Saturday, November 5, 2011

Fall at the Buffalo River - Part 2

When I woke up just before dawn on Friday morning at the Erbie campground, it was a cold 42 degrees outside. The rain that had fallen so consistently the day before had slacked off overnight, and the skies above were clear. I had hoped that the new day would be cloudy, with perhaps a bunch of fog (the better for photography). But alas, it looked like the sun would soon be up...

So after getting everything loaded up from the campsite, we made the short drive down to the Parker-Hickman Farmstead, which sits by the Buffalo River. This is a great place to explore. There are a collection of neat old buildings here, including the oldest standing log structure within the Buffalo National River. There was some fog lingering around the farmstead, but it was quickly being burned off as the sun rose higher. I tried to rush around and get pictures before the sun fully rose.

This is the view of the home at the Parker-Hickman Farmstead, which was built in the 1840s:

After taking quite a few pictures, we crossed over the Buffalo River via the low-water bridge at Erbie. We drove north, but quickly stopped at this field that was lined with fog-covered hills. The field had just recently been cleared for hay. Most of the work appeared to have been done with this old-timey looking tractor:

The field was dotted with numerous hay bales, and the distant mountains had just a bit of fog (or low clouds) drifting by:

The field was guarded by a rather large barn. This was the fence by the barn, which opened up onto the field...

And the barn:

Near the barn was this old house. Which I presume this is where whoever used to work this land back a hundred years ago used to live. The house is empty now. I walked onto the front porch and the only residents now appear to be wasps. There were numerous nests there, which were thankfully empty of stinging insects...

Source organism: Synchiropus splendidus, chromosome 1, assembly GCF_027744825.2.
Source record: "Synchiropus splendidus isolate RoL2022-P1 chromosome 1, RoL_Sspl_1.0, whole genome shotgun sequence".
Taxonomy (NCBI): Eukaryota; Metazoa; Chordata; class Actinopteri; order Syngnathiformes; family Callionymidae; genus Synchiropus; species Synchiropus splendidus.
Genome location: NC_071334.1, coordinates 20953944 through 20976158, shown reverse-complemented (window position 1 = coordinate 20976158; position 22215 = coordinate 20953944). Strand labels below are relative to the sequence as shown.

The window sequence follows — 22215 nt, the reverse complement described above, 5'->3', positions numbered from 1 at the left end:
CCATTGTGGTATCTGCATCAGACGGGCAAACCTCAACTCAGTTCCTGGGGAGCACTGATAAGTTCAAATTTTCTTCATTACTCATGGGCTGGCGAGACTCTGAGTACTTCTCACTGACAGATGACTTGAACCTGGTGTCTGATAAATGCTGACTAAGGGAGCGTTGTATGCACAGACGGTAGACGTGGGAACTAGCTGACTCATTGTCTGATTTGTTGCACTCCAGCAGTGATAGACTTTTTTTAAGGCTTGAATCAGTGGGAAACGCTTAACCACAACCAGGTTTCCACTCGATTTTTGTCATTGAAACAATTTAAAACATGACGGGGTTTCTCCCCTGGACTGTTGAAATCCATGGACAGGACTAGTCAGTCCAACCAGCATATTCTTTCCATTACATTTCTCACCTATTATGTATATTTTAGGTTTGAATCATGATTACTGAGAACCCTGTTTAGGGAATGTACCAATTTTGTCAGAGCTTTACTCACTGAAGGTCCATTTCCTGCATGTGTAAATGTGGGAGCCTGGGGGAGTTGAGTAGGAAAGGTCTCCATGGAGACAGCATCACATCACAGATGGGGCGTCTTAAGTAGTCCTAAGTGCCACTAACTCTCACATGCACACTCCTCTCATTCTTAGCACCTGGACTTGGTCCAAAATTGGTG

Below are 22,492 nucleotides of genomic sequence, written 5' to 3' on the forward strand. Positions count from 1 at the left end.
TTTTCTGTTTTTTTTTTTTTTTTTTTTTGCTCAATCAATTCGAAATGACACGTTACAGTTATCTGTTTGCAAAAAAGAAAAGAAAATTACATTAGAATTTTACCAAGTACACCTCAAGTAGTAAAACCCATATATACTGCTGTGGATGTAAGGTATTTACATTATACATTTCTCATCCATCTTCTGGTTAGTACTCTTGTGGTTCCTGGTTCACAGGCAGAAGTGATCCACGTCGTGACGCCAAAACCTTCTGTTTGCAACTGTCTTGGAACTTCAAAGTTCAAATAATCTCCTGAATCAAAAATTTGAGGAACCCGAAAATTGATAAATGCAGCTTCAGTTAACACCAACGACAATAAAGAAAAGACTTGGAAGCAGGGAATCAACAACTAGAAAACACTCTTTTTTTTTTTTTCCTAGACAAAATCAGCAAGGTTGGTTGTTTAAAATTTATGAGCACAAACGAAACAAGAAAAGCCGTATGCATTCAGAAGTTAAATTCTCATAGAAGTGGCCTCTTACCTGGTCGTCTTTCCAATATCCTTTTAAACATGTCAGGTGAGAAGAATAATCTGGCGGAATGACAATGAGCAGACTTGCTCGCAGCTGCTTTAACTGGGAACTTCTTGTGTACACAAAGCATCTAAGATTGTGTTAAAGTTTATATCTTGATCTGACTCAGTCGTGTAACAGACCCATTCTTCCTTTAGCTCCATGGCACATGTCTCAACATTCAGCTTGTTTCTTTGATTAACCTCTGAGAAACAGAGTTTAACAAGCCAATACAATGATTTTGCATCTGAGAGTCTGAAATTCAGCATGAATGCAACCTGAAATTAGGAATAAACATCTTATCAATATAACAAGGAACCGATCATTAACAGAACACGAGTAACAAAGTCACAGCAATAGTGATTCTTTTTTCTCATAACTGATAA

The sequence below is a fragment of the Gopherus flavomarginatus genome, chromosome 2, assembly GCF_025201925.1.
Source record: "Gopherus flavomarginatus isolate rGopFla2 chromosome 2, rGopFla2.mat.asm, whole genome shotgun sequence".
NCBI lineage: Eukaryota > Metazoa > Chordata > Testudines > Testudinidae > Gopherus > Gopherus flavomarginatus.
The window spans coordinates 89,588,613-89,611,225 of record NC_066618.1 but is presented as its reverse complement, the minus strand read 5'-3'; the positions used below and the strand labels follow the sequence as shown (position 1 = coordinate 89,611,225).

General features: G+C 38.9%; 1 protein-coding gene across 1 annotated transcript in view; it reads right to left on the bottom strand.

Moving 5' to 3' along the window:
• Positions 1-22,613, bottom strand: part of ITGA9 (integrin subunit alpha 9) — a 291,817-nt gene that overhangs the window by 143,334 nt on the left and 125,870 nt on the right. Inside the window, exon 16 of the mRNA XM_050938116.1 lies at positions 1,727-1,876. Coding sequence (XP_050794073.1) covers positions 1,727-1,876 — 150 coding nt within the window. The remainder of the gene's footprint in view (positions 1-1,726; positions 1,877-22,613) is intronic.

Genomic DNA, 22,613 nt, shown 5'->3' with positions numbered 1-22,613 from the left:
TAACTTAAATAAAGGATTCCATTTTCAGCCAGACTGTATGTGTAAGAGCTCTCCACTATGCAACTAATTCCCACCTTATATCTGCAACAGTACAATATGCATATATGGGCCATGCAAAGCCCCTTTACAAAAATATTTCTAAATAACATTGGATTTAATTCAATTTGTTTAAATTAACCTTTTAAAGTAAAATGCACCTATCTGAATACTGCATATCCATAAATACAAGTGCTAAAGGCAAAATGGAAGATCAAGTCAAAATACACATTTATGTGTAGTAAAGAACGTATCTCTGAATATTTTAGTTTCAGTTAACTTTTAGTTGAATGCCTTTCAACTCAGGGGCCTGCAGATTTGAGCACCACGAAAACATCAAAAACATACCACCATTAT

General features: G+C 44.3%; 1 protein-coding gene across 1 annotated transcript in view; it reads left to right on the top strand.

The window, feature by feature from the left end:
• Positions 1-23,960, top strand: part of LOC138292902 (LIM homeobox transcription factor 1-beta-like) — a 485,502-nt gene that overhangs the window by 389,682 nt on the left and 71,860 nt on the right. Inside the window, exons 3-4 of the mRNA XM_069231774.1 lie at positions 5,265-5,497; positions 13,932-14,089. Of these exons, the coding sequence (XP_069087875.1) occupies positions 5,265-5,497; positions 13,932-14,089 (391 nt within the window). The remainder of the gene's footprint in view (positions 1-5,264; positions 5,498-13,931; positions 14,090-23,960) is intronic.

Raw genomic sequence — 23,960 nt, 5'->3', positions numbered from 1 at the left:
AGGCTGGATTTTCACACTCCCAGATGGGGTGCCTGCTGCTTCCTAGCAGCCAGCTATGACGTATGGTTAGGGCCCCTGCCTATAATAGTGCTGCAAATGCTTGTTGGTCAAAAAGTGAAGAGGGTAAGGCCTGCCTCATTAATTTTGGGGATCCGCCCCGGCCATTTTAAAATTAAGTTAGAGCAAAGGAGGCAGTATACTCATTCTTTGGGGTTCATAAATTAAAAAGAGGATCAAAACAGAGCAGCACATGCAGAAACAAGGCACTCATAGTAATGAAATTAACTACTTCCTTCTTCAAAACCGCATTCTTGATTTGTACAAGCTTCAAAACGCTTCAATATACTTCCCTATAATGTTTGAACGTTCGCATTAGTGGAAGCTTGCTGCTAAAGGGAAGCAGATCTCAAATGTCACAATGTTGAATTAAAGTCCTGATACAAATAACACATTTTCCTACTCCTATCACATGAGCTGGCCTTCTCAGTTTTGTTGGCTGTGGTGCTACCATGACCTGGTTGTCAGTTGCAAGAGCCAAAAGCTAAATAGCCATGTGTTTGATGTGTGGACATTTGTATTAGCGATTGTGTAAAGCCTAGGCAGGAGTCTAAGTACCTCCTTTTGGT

We got back into Zack's Jeep and followed the road past the Cecil Cove trailhead. We drove north, following a few different dirt roads. I was glad that Zack had a GPS, because I would have quickly gotten lost. We made a few turns, and passed this neat old church. I made Zack stop so that I could take a picture:

It was a nice drive, and we soon found ourselves meeting up with Hwy. 7 again. We turned south, heading back towards the Buffalo River. Highway 7 crosses the Buffalo River at Pruitt, and we stopped there a for a few pictures. The sun was out, so the light was a bit harsh. But this is the view of the bluffs along the Buffalo River, at Pruitt:

The Hwy. 7 bridge over the Buffalo is a neat old truss bridge, built way back in 1931. I've been wanting to get a good picture of it for a few years now, so when there was a brief lapse in traffic I stood in the middle of the road and tried to get a shot:

Zack found a small trail that went off into the woods, which ended up providing a nice overlook of the bridge. I took a few more pictures, but was annoyed with myself because I managed to leave my tripod back in the car. Luckily, the photos weren't blurry:

We drove back into Jasper, just around lunch time. It would have been a perfect time to pay another visit to the Ozark Cafe. But we weren't the only ones out there who had that idea. The road was packed with cars outside of the Ozark Cafe, and the place looked to be full of people. We reluctantly turned around, and decided to head on back home.

But we did take the scenic route back home, heading back towards Steele Creek and Boxley Valley. We again headed down the newly paved road towards Steele Creek, and drove down to the campground. I was surprised that there weren't more people there, but we enjoyed the solitude as we headed down to the river. This is the view of the fall colors along Roark Bluff:

We drove back through Boxley Valley and then headed south through the Ozarks. Since we missed getting lunch at the Ozark Cafe, we instead stopped at the Burger Barn in the small town of Ozone. I order the bacon-wrapped steak burger (which was as delicious as it was unhealthy). From there we made the long drive back home.

When I got back to my apartment, I gathered up the various memory cards from the trip and downloaded a total of 14 gigs worth of pictures. I hope that y'all enjoyed the pictures from the trip!

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